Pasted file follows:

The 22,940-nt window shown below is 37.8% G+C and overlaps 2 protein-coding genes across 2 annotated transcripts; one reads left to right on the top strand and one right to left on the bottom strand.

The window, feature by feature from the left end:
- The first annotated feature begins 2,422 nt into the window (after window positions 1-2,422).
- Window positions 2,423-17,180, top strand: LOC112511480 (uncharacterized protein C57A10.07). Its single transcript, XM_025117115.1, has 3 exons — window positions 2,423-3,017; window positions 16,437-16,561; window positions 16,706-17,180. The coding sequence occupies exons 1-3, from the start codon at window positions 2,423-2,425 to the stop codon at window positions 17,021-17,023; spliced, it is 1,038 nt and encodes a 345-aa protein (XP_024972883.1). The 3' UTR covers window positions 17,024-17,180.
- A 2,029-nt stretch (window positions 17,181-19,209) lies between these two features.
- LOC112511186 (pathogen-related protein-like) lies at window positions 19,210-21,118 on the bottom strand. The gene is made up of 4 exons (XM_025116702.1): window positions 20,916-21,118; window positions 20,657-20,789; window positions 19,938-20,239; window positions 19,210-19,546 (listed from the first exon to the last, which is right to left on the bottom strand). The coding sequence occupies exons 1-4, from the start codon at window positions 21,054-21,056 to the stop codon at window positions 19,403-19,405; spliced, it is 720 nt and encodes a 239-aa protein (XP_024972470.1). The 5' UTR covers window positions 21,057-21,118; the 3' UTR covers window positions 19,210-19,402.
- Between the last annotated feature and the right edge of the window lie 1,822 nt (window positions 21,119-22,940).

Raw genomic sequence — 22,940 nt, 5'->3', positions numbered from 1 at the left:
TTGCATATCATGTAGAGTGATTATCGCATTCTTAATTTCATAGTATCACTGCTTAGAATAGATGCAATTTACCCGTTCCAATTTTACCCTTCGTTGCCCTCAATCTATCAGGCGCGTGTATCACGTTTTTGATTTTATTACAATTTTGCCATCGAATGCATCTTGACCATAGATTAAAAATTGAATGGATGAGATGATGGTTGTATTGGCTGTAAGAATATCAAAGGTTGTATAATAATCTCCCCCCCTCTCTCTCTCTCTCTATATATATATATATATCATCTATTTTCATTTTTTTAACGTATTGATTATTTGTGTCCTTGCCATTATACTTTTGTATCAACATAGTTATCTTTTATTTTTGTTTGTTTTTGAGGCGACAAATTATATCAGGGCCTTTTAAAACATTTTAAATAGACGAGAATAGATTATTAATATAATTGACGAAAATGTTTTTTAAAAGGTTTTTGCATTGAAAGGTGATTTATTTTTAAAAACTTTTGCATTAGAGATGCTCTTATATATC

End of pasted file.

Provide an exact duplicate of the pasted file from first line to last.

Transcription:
The 22,940-nt window shown below is 37.8% G+C and overlaps 2 protein-coding genes across 2 annotated transcripts; one reads left to right on the top strand and one right to left on the bottom strand.

The window, feature by feature from the left end:
- The first annotated feature begins 2,422 nt into the window (after window positions 1-2,422).
- Window positions 2,423-17,180, top strand: LOC112511480 (uncharacterized protein C57A10.07). Its single transcript, XM_025117115.1, has 3 exons — window positions 2,423-3,017; window positions 16,437-16,561; window positions 16,706-17,180. The coding sequence occupies exons 1-3, from the start codon at window positions 2,423-2,425 to the stop codon at window positions 17,021-17,023; spliced, it is 1,038 nt and encodes a 345-aa protein (XP_024972883.1). The 3' UTR covers window positions 17,024-17,180.
- A 2,029-nt stretch (window positions 17,181-19,209) lies between these two features.
- LOC112511186 (pathogen-related protein-like) lies at window positions 19,210-21,118 on the bottom strand. The gene is made up of 4 exons (XM_025116702.1): window positions 20,916-21,118; window positions 20,657-20,789; window positions 19,938-20,239; window positions 19,210-19,546 (listed from the first exon to the last, which is right to left on the bottom strand). The coding sequence occupies exons 1-4, from the start codon at window positions 21,054-21,056 to the stop codon at window positions 19,403-19,405; spliced, it is 720 nt and encodes a 239-aa protein (XP_024972470.1). The 5' UTR covers window positions 21,057-21,118; the 3' UTR covers window positions 19,210-19,402.
- Between the last annotated feature and the right edge of the window lie 1,822 nt (window positions 21,119-22,940).

Raw genomic sequence — 22,940 nt, 5'->3', positions numbered from 1 at the left:
TTGCATATCATGTAGAGTGATTATCGCATTCTTAATTTCATAGTATCACTGCTTAGAATAGATGCAATTTACCCGTTCCAATTTTACCCTTCGTTGCCCTCAATCTATCAGGCGCGTGTATCACGTTTTTGATTTTATTACAATTTTGCCATCGAATGCATCTTGACCATAGATTAAAAATTGAATGGATGAGATGATGGTTGTATTGGCTGTAAGAATATCAAAGGTTGTATAATAATCTCCCCCCCTCTCTCTCTCTCTCTATATATATATATATATCATCTATTTTCATTTTTTTAACGTATTGATTATTTGTGTCCTTGCCATTATACTTTTGTATCAACATAGTTATCTTTTATTTTTGTTTGTTTTTGAGGCGACAAATTATATCAGGGCCTTTTAAAACATTTTAAATAGACGAGAATAGATTATTAATATAATTGACGAAAATGTTTTTTAAAAGGTTTTTGCATTGAAAGGTGATTTATTTTTAAAAACTTTTGCATTAGAGATGCTCTTATATATC